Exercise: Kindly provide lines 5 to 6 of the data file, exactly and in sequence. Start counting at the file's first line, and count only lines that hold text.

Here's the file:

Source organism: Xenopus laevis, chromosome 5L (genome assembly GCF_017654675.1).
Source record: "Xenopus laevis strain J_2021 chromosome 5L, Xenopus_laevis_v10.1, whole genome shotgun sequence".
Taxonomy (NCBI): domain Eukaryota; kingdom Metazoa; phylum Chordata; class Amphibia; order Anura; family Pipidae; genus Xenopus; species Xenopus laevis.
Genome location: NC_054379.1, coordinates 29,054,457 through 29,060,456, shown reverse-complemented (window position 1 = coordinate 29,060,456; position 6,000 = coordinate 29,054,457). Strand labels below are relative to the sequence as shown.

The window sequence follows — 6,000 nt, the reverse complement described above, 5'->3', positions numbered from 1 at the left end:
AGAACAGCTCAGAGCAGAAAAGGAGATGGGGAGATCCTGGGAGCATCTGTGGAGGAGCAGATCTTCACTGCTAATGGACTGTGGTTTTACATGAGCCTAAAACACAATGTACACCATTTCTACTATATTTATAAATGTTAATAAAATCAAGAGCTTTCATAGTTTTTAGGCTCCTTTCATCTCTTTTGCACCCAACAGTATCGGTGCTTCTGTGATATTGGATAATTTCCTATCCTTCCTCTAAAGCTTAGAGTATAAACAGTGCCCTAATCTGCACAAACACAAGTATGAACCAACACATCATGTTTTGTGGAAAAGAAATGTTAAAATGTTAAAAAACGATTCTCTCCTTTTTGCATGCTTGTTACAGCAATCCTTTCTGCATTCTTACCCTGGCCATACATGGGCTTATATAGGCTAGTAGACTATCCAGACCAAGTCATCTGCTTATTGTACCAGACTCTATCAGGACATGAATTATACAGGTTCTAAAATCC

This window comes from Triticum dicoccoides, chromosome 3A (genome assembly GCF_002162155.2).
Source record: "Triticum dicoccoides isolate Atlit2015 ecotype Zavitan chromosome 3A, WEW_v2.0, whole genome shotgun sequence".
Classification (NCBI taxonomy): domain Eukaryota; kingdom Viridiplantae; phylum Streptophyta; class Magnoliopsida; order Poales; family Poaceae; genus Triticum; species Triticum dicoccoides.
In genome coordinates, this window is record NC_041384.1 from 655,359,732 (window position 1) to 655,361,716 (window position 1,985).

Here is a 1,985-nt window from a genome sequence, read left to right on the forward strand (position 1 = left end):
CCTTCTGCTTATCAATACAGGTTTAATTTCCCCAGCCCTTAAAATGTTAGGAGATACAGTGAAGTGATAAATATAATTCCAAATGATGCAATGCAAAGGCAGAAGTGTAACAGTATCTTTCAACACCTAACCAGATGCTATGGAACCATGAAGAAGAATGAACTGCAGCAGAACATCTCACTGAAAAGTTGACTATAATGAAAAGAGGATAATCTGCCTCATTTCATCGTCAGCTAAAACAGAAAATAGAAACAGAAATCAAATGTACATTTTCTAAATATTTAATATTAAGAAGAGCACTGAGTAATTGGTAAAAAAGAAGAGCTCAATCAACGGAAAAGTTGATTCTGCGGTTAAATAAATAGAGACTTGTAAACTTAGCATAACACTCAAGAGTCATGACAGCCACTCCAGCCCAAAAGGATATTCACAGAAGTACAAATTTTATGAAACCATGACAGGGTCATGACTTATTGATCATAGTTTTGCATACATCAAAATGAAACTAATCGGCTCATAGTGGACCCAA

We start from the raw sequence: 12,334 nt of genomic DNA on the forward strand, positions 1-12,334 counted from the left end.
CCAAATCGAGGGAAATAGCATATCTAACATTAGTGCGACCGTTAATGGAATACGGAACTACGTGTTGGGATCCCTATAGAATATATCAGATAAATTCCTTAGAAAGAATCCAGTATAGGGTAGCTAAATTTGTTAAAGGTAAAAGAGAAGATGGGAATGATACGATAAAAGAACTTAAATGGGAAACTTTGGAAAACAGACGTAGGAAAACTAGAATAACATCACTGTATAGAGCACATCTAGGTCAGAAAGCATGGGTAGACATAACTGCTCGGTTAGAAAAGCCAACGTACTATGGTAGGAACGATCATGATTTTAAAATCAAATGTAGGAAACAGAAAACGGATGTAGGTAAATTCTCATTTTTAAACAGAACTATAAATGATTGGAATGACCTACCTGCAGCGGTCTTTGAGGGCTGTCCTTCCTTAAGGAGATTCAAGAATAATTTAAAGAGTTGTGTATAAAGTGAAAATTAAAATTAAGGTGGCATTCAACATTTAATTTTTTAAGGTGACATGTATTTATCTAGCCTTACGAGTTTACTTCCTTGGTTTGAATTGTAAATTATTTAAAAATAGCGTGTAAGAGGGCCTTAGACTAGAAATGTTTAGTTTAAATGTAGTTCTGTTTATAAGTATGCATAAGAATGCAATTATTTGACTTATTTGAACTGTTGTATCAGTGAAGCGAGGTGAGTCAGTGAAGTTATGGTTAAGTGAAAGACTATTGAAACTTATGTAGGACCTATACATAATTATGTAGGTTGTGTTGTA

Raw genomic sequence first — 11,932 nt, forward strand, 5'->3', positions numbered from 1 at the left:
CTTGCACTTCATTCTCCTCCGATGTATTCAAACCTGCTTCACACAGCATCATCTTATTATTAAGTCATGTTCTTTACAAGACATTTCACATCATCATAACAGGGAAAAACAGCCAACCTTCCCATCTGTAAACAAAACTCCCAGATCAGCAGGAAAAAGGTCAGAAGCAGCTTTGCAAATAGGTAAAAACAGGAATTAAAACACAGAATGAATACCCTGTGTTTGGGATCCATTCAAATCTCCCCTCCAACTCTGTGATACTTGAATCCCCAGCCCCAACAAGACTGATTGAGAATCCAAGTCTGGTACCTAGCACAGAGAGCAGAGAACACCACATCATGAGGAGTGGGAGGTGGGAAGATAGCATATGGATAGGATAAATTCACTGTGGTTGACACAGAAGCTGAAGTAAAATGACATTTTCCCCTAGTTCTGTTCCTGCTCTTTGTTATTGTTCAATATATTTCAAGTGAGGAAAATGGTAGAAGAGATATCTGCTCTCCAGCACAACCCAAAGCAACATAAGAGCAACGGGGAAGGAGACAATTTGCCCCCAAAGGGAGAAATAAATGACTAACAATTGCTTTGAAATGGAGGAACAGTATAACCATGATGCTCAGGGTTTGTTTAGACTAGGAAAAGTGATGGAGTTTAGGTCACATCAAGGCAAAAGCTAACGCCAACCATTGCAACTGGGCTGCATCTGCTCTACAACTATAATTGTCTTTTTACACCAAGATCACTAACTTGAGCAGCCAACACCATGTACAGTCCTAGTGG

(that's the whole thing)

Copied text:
The window sequence follows — 6,000 nt, the reverse complement described above, 5'->3', positions numbered from 1 at the left end:
AGAACAGCTCAGAGCAGAAAAGGAGATGGGGAGATCCTGGGAGCATCTGTGGAGGAGCAGATCTTCACTGCTAATGGACTGTGGTTTTACATGAGCCTAAAACACAATGTACACCATTTCTACTATATTTATAAATGTTAATAAAATCAAGAGCTTTCATAGTTTTTAGGCTCCTTTCATCTCTTTTGCACCCAACAGTATCGGTGCTTCTGTGATATTGGATAATTTCCTATCCTTCCTCTAAAGCTTAGAGTATAAACAGTGCCCTAATCTGCACAAACACAAGTATGAACCAACACATCATGTTTTGTGGAAAAGAAATGTTAAAATGTTAAAAAACGATTCTCTCCTTTTTGCATGCTTGTTACAGCAATCCTTTCTGCATTCTTACCCTGGCCATACATGGGCTTATATAGGCTAGTAGACTATCCAGACCAAGTCATCTGCTTATTGTACCAGACTCTATCAGGACATGAATTATACAGGTTCTAAAATCC